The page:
Yes, the bigger brands, but eventually they will have to change. Change always takes time but this particular change needs to happen really quickly. 21st Century businesses are usually small and can move a lot faster, while 20th century businesses established themselves in a certain way of working. To suddenly change to this quick, agile approach is not so easy to do.

I think they know in their minds they need to do it. And that’s where we come in, to move certain things along faster.

Can you elaborate on how difficult it has been for you guys, for the creative agencies generally in such a turbulent world?

I have been around for many years but I find it really exciting. I come from the days when the brief comes in, you brief the creative team, they take a week to come up with an idea…you just don’t get that time anymore.

Initially it was scary because a creative process involves everyone. We had this concern that there would be too many cooks but it works because if the vision is clear, and everyone is focused on the vision, then no matter how many cooks we have in the room, we all know where we want to get to.

Nevertheless, aren’t there simply too many cooks though, too many voices throwing ideas around?

But who gets called into the room is very important. We look at the brief, have an initial conversation and then select who the right people are to be in that team. We identify what the vision is, what we are trying to achieve and get the right people in.

Look at the movie Ocean’s Eleven. You know you are going to rob the bank, so you need to get certain specialists together and sit down and talk about how you’re going to do it.

Just how tough is it for creatives from the old school to adapt to a world seemingly obsessed by a social media/culture-driven approach? To use the adage, can an old dog learn new tricks?

Yes, but it’s difficult. We surround ourselves with a lot of the younger talent. They are in the groove, they know what is going on.

But at the same time we have senior creatives like myself. It’s all about the balance. They [the younger staff] come in but there is still something about being able to harness that skill set to deliver the big creative idea. I wouldn’t say there needs to be discipline, but there needs to be guidance.

Are we so caught up in social and digital marketing that the days of big brand TV campaign are over?

No, TV is still there. We still watch a lot and there is still that big screen in the room. And we still go to the movies. TV is always there, it’s just where you want to watch it that is different. Whether it’s on the TV or the phone, or laptop. AV if you want to call it that is still in demand.

There are specialist agencies today who – obviously I guess – would claim they have more expertise than legacy agencies in certain areas. How would you respond to that?

There will always be specialists, but I like to think that where we come in is that we have specialists, and more.

So if there is a client or brand who wants to work with one kind of specialist then there is always a place to go to. But if they want something a big bigger, something more far reaching, and more creative if you like, then that is what we represent.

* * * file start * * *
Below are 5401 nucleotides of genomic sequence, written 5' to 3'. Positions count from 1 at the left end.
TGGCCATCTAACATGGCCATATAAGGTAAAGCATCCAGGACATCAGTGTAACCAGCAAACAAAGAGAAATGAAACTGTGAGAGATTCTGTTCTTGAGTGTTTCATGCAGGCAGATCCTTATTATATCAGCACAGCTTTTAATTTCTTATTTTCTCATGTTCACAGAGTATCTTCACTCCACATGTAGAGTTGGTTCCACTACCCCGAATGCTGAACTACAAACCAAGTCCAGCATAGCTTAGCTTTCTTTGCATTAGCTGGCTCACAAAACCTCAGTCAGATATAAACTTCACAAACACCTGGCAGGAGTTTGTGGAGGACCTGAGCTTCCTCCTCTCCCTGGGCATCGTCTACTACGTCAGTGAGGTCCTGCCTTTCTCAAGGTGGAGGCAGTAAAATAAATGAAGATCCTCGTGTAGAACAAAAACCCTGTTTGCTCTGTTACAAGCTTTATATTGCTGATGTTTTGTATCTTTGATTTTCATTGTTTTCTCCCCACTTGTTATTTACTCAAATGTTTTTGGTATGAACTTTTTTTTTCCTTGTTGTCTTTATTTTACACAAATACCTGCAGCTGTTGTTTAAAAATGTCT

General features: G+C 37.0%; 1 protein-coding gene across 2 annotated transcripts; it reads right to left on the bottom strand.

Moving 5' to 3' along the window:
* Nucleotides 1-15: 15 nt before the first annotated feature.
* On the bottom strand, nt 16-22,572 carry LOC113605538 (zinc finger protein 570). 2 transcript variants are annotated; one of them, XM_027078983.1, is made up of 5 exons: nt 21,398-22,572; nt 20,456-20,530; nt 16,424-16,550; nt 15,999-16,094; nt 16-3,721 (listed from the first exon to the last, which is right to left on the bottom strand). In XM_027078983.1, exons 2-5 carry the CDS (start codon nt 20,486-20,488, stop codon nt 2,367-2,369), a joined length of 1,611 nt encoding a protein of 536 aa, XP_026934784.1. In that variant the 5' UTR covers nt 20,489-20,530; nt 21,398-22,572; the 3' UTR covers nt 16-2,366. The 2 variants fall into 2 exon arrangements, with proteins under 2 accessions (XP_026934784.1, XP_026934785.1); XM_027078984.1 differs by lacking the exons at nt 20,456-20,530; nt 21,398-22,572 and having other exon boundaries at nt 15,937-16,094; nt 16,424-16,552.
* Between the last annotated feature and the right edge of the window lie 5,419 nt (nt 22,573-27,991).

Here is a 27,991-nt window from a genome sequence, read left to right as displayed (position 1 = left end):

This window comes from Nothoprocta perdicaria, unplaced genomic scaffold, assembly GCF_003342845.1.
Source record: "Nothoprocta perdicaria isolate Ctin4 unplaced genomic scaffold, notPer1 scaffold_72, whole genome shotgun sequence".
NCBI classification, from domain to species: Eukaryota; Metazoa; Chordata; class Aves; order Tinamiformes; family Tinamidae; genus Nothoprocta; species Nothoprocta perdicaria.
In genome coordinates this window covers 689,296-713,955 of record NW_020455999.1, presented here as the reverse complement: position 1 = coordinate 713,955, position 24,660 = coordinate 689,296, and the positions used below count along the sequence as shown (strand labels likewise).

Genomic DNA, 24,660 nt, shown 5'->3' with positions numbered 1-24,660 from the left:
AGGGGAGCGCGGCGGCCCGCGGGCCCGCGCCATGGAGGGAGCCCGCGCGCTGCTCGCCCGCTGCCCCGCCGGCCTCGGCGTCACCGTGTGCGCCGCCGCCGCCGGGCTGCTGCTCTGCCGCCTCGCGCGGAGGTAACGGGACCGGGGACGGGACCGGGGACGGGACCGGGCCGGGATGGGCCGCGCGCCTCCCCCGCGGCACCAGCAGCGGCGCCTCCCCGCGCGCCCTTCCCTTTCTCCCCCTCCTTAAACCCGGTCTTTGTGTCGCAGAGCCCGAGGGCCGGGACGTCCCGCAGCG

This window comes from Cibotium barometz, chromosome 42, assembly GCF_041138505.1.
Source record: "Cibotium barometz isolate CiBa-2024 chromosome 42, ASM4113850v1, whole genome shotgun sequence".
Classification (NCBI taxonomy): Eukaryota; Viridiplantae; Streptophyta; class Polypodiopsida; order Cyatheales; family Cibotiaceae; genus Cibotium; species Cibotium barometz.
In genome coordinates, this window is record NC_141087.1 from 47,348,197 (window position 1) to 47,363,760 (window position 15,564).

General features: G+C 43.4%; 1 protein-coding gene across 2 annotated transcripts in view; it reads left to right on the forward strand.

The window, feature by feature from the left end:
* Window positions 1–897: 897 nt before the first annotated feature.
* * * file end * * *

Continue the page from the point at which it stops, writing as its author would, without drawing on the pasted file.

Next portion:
Moving on to other issues, TBWA\Singapore won the Singapore Tourism Board account at the end of 2015 and you start work with them on Friday. How will you approach it? It is, after all, considered one of the toughest briefs to crack.

Yes, that’s what we heard. We haven’t really started work yet and are waiting for the brief to come in. But that’s where Disruption Live will come in really handy.

We have a lot experience in hospitality and travel. We have Singapore Airlines and that will help a lot and we have enough experience. It will be interesting to see what the new expectations are for STB.

As the new creative agency, you must have an idea of what those expectations are?

I think they’ll be a lot more in social media because that’s where everyone is in. When we see the actual briefs then we can approach it the right way.

The pitch brief was “this is where we are at in terms of the brand, give us your point of view of where we can go from here”. So we had a point of view of where to take Your Singapore [STB’s tagline].

And where are you going to take it?

I can’t tell you. It’s a secret at this stage.

What attracted you to the STB account?

For me personally it’s because I have always felt that they could do better. They are not selling Singapore properly. They are trying to say too much. They need to have more of a vision for what we say about Singapore, it needs to be more focused.

Singapore is such an iconic country and it’s a huge opportunity. And as an agency we also have Singapore Airline so what else do you need?

You can be anywhere in the world and everyone knows Singapore Airlines. And to be the same agency promoting Singapore to the rest of the world, it feels like the perfect match.

STB doesn’t appear to have had a cohesive message across its markets. Would you agree with that?

Correct, and that’s where we will come in. Vision is very important. The team they had working together before seems to have had different ideas. I’ll come back to Ocean’s Eleven. You can bring people from different departments together but they need to have the same focus and the same vision.

Does it worry you that it’s a notoriously tough account?

Clients are only difficult if you don’t understand what their needs are. We all have our needs and expectations and unless you have a good relationship with a client it can be perceived as a problem.

When do you expect the first work from the agency?

By the end of the year.